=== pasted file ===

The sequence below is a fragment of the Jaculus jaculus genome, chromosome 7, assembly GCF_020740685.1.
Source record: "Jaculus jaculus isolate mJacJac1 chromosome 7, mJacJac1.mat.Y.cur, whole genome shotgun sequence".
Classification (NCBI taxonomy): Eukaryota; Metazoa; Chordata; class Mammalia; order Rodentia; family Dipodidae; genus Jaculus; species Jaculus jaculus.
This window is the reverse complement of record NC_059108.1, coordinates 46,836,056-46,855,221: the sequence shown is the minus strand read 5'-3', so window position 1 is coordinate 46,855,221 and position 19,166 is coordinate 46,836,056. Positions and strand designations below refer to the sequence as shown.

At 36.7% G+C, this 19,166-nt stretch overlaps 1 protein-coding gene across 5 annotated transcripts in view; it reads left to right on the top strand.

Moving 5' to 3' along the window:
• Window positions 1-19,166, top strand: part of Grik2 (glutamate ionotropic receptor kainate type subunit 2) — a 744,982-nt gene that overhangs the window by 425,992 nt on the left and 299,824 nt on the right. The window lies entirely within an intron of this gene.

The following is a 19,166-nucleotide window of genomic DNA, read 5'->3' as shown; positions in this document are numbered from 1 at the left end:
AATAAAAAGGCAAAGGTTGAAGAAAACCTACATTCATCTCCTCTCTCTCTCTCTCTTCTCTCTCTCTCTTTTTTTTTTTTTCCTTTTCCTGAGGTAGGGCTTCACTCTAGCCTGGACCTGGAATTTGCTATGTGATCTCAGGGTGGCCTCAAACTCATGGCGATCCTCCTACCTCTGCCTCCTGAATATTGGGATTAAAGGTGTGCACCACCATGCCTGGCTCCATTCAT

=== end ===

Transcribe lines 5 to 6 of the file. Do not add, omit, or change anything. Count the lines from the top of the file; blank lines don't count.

At 36.7% G+C, this 19,166-nt stretch overlaps 1 protein-coding gene across 5 annotated transcripts in view; it reads left to right on the top strand.

Moving 5' to 3' along the window: